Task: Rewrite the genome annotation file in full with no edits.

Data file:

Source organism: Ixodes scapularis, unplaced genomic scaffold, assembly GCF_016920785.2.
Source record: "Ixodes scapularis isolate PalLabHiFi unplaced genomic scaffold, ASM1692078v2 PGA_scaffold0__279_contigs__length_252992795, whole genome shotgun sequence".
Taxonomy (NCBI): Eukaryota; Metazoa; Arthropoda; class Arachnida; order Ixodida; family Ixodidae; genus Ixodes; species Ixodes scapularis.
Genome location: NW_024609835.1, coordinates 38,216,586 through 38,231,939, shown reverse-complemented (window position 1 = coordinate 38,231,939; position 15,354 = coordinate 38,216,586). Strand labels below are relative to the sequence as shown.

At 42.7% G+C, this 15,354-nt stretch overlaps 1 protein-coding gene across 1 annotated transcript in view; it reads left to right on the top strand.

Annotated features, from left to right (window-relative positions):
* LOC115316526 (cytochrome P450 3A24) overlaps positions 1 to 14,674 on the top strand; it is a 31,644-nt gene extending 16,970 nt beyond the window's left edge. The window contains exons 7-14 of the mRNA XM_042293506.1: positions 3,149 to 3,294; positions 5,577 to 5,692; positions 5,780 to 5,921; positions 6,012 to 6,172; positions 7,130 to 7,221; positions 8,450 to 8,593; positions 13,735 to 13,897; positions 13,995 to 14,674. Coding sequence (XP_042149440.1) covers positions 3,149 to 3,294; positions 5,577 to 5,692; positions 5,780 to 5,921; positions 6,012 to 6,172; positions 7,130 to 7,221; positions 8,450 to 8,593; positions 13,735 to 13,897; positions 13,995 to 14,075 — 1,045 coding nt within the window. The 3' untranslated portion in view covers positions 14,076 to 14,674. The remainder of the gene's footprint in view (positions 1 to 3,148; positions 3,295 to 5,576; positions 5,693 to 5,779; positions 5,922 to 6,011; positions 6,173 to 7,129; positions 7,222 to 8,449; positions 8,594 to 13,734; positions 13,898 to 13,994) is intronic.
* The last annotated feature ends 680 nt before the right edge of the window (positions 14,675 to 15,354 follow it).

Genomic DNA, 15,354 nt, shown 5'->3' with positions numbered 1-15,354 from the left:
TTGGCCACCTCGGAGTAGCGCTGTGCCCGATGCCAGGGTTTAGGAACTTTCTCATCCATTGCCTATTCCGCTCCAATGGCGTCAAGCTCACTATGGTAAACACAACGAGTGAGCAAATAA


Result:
Source organism: Ixodes scapularis, unplaced genomic scaffold, assembly GCF_016920785.2.
Source record: "Ixodes scapularis isolate PalLabHiFi unplaced genomic scaffold, ASM1692078v2 PGA_scaffold0__279_contigs__length_252992795, whole genome shotgun sequence".
Taxonomy (NCBI): Eukaryota; Metazoa; Arthropoda; class Arachnida; order Ixodida; family Ixodidae; genus Ixodes; species Ixodes scapularis.
Genome location: NW_024609835.1, coordinates 38,216,586 through 38,231,939, shown reverse-complemented (window position 1 = coordinate 38,231,939; position 15,354 = coordinate 38,216,586). Strand labels below are relative to the sequence as shown.

At 42.7% G+C, this 15,354-nt stretch overlaps 1 protein-coding gene across 1 annotated transcript in view; it reads left to right on the top strand.

Annotated features, from left to right (window-relative positions):
* LOC115316526 (cytochrome P450 3A24) overlaps positions 1 to 14,674 on the top strand; it is a 31,644-nt gene extending 16,970 nt beyond the window's left edge. The window contains exons 7-14 of the mRNA XM_042293506.1: positions 3,149 to 3,294; positions 5,577 to 5,692; positions 5,780 to 5,921; positions 6,012 to 6,172; positions 7,130 to 7,221; positions 8,450 to 8,593; positions 13,735 to 13,897; positions 13,995 to 14,674. Coding sequence (XP_042149440.1) covers positions 3,149 to 3,294; positions 5,577 to 5,692; positions 5,780 to 5,921; positions 6,012 to 6,172; positions 7,130 to 7,221; positions 8,450 to 8,593; positions 13,735 to 13,897; positions 13,995 to 14,075 — 1,045 coding nt within the window. The 3' untranslated portion in view covers positions 14,076 to 14,674. The remainder of the gene's footprint in view (positions 1 to 3,148; positions 3,295 to 5,576; positions 5,693 to 5,779; positions 5,922 to 6,011; positions 6,173 to 7,129; positions 7,222 to 8,449; positions 8,594 to 13,734; positions 13,898 to 13,994) is intronic.
* The last annotated feature ends 680 nt before the right edge of the window (positions 14,675 to 15,354 follow it).

Genomic DNA, 15,354 nt, shown 5'->3' with positions numbered 1-15,354 from the left:
TTGGCCACCTCGGAGTAGCGCTGTGCCCGATGCCAGGGTTTAGGAACTTTCTCATCCATTGCCTATTCCGCTCCAATGGCGTCAAGCTCACTATGGTAAACACAACGAGTGAGCAAATAA